Wednesday, February 13, 2013

Dialogue in one-character scenes

By Jenny Hilborne
Author of mysteries & thrillers

I've got a dilemma.

Unless a character is talking to himself, how does an author add (meaningful) dialogue to a one-person scene? What about a one-person chapter (or three)? Should we invite another person into the scene for the purpose of avoiding an all-narrative chapter, or is that a cheap way out? Can a chapter work with no dialogue? I'm still pondering the question...

In my new project, a paranormal thriller set in a gritty area of San Francisco, my main character spends quite a bit of time alone, especially in the first few chapters. Or, at least, that's the way I intended to write it. Several sets of circumstances have thrust him into this situation, and I noticed by the end of the second chapter I had no dialogue. I remember learning at various writers conferences and workshops I've attended that dialogue is important. Without it, the chapter becomes a descriptive passage, which some may find boring. I'm also mindful of the 'show and not tell' rule.

Personally, I love dialogue, it's just that it didn't/doesn't belong in these two chapters: didn't/doesn't - I'm still wavering on the point. Unsure if a lack of dialogue would be an issue for readers, I went back and added some, with my character talking to himself. We all do it, so why not my character? Well, the problem is he's just killed a man, so he needs to stay hidden and quiet; therefore, he would not talk to himself - at least, not aloud.

I considered using internal dialogue, but struggled to carry it through two whole chapters. It's only thought and not real spoken conversation or a real interaction with another character. Stunned by what he's done, my main character's only thought is of escape - getting far away from the scene of the crime. So, I took it out and brought in a second character - someone who may or may not be linked to the killing. Even though I'm only three chapters in, the addition of a new character has changed the entire direction of the story and presented new challenges. This may be a good thing - I'm not yet sure.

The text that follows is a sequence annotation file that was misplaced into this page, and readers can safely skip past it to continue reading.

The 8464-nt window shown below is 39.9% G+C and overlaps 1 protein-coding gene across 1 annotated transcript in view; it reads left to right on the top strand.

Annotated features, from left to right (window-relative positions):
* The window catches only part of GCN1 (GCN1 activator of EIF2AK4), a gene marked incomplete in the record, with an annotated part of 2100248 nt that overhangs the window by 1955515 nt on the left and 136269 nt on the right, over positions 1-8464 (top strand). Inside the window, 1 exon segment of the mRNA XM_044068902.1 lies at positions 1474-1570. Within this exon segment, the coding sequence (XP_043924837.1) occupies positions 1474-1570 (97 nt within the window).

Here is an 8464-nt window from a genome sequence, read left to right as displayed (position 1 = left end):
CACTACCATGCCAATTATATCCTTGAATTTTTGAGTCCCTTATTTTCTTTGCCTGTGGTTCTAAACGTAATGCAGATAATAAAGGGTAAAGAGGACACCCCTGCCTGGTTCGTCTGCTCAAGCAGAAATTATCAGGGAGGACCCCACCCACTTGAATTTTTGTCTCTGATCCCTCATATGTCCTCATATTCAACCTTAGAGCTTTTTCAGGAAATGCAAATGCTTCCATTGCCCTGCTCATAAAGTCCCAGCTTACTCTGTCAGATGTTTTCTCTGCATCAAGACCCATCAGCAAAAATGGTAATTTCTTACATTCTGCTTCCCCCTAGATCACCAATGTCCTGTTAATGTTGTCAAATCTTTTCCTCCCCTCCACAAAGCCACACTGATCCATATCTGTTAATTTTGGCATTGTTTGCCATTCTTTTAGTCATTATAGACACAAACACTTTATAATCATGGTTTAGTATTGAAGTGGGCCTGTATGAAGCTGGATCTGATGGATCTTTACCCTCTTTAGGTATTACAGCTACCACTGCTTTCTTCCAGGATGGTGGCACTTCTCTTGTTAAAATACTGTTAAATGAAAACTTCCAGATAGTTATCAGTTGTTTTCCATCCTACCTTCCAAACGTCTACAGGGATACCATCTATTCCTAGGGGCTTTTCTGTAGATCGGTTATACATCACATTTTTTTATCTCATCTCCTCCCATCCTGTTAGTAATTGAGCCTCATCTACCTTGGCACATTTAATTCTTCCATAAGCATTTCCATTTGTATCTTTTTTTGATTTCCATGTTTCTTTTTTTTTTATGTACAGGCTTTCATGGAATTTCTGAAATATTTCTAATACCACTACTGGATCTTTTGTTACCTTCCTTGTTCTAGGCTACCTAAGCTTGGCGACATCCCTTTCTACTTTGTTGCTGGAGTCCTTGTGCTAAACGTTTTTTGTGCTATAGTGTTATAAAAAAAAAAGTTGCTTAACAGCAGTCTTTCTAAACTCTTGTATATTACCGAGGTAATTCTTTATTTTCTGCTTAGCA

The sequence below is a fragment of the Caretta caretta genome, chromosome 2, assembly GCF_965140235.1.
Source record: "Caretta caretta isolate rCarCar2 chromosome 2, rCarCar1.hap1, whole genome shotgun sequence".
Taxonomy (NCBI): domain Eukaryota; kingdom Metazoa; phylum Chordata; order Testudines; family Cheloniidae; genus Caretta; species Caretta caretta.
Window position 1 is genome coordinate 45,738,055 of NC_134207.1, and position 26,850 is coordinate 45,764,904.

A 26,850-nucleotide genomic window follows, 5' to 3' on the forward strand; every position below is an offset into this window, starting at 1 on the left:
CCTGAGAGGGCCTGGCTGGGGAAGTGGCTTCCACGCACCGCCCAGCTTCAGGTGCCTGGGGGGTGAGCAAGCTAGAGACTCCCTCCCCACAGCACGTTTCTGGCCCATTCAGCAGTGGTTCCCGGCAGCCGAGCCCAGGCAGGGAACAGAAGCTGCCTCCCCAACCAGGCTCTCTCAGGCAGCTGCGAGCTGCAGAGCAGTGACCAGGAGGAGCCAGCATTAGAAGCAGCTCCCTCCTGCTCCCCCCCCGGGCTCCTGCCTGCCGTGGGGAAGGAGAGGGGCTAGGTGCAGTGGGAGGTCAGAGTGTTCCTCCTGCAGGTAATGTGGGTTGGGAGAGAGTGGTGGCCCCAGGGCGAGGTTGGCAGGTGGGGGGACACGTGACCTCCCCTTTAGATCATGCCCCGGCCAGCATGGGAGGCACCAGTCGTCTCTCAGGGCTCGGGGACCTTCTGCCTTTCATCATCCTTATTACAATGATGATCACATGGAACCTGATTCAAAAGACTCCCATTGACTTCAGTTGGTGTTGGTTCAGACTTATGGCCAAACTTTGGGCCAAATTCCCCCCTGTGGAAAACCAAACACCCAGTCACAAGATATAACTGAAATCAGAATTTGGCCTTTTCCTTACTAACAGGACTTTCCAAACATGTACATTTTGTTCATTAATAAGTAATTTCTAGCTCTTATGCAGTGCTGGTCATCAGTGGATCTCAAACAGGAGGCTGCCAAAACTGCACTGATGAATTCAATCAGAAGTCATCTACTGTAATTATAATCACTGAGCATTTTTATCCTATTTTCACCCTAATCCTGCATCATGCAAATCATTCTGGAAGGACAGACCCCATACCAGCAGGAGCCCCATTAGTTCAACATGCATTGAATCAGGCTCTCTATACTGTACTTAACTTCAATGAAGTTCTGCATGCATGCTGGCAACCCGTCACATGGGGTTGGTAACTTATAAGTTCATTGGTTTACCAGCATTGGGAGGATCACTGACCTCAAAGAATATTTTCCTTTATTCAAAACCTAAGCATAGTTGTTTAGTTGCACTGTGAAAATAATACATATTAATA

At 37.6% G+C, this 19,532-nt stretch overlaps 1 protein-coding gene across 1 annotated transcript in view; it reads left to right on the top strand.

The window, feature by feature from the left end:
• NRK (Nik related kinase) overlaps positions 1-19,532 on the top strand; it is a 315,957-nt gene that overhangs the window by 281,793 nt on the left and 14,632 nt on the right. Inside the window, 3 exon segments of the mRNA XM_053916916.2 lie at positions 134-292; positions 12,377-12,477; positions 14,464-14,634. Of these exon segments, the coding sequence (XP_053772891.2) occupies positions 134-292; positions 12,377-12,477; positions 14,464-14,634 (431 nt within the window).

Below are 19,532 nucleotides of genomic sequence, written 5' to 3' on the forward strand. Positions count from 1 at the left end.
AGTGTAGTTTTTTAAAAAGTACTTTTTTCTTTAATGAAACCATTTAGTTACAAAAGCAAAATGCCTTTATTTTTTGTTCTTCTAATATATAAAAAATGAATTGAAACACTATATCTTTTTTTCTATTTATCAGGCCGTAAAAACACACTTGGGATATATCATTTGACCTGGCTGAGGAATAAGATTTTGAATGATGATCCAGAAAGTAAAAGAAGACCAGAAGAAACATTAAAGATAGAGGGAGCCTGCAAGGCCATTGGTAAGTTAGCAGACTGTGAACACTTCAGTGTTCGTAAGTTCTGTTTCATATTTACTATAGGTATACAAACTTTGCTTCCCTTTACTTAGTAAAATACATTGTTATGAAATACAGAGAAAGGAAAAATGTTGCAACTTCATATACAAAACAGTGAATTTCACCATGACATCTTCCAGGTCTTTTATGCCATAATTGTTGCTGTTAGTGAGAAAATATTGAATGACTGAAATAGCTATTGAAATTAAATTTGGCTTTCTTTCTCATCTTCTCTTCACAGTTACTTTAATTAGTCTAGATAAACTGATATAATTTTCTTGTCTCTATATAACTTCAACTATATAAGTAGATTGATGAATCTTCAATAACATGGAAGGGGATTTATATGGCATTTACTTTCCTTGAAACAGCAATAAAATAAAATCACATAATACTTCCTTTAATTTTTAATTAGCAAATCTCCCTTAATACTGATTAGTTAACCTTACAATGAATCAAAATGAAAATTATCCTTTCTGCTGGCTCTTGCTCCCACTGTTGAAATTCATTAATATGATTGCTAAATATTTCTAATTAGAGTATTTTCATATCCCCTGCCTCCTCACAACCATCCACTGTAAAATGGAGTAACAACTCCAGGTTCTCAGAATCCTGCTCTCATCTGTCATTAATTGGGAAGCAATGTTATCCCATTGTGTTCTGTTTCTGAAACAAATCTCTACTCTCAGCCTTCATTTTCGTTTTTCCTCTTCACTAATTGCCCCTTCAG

The first two chapters include plenty of action and suspense. Why did he do it? Will he be caught? Who did he kill and how will he get away? As I re-read these chapters, I'm back to the question of whether the dialogue fits, or if it is even needed. I'm undecided. I've looked for other unique ways to bring in dialogue, but it's difficult to do without bringing in unnecessary characters.

I added a little bit of backstory and tried to bring in snippets of old conversations there, but it felt forced and didn't work for my first two chapters. The paranormal element to the story is not yet relevant, so I can't use that. My MC does not have a volleyball or any other imaginary friend with whom he can share a conversation. During a hot-foot pursuit, I had my MC bump into a stranger on the street, mostly for the sake of adding dialogue. It worked for this scene, but I'm going to have to find more unique ways to add dialogue in later one-character scenes.

I never realized how tough it is to write chapters with only one character. It's quite a challenge.

Authors: how do you handle one-character scenes/chapters?

Readers: do you need dialogue in every chapter?


  1. Well, rules can sometimes be broken and chapters can go without dialogue if they are well written. You are a good writer, so I think you'd be up to the challenge. If you have doubts, perhaps letting some readers review it and listening to their comments would help.

    Now then, onto suggestions:
    If your character is hiding, can he overhear others' conversations?
    I'm assuming you are writing this third person. What if you tried writing it in first person?